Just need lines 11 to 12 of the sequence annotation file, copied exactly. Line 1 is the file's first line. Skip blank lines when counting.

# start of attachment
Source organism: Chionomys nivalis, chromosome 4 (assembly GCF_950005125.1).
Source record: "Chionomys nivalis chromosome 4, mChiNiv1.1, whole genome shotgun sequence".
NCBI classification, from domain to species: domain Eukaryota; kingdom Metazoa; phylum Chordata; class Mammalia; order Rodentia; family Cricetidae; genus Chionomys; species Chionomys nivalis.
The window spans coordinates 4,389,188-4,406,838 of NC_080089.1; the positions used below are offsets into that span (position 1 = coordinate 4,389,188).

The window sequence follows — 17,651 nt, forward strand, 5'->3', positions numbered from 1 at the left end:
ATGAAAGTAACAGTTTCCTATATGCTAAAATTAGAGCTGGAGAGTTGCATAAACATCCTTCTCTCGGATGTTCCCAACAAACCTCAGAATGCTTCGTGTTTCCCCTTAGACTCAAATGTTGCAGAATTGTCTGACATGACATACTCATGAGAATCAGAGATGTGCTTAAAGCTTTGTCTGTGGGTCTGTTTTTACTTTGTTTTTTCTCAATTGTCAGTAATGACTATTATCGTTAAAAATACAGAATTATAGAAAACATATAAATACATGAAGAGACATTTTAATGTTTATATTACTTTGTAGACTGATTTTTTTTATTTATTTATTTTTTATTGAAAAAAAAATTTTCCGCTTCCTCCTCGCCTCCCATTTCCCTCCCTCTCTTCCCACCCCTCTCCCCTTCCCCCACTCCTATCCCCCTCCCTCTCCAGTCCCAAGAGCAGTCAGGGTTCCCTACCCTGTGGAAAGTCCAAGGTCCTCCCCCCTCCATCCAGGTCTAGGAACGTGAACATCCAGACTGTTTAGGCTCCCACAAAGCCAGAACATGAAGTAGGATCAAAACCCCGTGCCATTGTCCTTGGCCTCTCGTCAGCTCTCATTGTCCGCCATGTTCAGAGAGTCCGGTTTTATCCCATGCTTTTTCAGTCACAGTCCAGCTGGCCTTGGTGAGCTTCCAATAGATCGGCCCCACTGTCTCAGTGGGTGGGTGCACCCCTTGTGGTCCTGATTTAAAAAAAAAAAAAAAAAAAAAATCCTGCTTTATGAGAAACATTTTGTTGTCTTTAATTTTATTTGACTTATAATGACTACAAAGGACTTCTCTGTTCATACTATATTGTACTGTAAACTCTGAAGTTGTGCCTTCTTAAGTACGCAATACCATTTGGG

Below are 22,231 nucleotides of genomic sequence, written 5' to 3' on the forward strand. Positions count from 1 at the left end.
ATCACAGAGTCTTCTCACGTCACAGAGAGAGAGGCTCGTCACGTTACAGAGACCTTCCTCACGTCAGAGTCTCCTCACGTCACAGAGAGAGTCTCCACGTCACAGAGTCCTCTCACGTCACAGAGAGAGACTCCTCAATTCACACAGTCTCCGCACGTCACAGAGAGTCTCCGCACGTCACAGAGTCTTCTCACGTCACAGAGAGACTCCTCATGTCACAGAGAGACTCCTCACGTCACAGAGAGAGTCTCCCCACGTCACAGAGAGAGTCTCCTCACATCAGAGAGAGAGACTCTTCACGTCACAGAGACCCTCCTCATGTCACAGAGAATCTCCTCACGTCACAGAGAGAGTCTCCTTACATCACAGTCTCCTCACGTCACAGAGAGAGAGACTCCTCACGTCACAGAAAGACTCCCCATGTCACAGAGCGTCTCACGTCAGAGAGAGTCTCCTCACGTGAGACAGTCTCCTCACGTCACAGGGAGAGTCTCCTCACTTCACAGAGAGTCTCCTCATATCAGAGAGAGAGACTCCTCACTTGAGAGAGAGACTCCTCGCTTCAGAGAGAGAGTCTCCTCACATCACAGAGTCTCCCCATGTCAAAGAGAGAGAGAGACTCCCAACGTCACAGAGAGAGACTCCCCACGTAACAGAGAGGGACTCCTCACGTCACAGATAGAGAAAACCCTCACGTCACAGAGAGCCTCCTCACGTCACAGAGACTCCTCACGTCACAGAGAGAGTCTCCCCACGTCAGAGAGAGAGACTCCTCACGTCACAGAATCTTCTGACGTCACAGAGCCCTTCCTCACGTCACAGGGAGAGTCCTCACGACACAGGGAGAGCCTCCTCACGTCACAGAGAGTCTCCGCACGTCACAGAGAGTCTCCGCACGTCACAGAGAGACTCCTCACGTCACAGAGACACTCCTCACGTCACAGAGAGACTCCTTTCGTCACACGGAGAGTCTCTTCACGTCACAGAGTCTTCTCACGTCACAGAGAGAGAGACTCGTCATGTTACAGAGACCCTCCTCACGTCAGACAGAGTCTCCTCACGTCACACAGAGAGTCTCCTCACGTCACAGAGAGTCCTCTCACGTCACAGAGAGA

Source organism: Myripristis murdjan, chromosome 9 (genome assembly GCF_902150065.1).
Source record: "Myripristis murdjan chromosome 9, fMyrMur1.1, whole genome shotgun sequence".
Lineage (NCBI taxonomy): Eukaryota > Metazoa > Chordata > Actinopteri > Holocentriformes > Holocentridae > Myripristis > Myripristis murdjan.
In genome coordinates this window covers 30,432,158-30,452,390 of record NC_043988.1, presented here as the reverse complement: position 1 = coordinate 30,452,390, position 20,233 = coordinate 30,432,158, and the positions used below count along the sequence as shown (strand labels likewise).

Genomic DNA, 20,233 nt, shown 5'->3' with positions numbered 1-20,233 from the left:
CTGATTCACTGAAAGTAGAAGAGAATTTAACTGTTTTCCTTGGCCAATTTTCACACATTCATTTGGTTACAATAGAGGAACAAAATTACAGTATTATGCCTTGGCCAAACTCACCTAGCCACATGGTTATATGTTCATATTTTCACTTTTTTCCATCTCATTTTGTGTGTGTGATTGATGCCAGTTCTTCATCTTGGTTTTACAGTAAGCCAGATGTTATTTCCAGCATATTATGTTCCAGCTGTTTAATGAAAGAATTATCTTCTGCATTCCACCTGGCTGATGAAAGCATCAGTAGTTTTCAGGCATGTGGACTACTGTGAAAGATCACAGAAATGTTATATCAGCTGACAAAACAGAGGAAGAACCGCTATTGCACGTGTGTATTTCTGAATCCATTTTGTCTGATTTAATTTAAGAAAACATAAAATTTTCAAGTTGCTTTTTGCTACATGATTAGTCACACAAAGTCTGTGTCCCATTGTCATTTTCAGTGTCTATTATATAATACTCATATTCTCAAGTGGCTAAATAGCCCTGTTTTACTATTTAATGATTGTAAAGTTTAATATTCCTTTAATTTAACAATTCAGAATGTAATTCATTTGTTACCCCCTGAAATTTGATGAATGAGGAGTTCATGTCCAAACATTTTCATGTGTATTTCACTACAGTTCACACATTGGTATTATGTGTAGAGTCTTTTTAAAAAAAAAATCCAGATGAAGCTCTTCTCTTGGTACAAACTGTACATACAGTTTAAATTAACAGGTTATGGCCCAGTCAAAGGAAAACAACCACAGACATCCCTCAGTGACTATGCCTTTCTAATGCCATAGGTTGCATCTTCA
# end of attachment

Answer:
Lineage (NCBI taxonomy): Eukaryota > Metazoa > Chordata > Actinopteri > Holocentriformes > Holocentridae > Myripristis > Myripristis murdjan.
In genome coordinates this window covers 30,432,158-30,452,390 of record NC_043988.1, presented here as the reverse complement: position 1 = coordinate 30,452,390, position 20,233 = coordinate 30,432,158, and the positions used below count along the sequence as shown (strand labels likewise).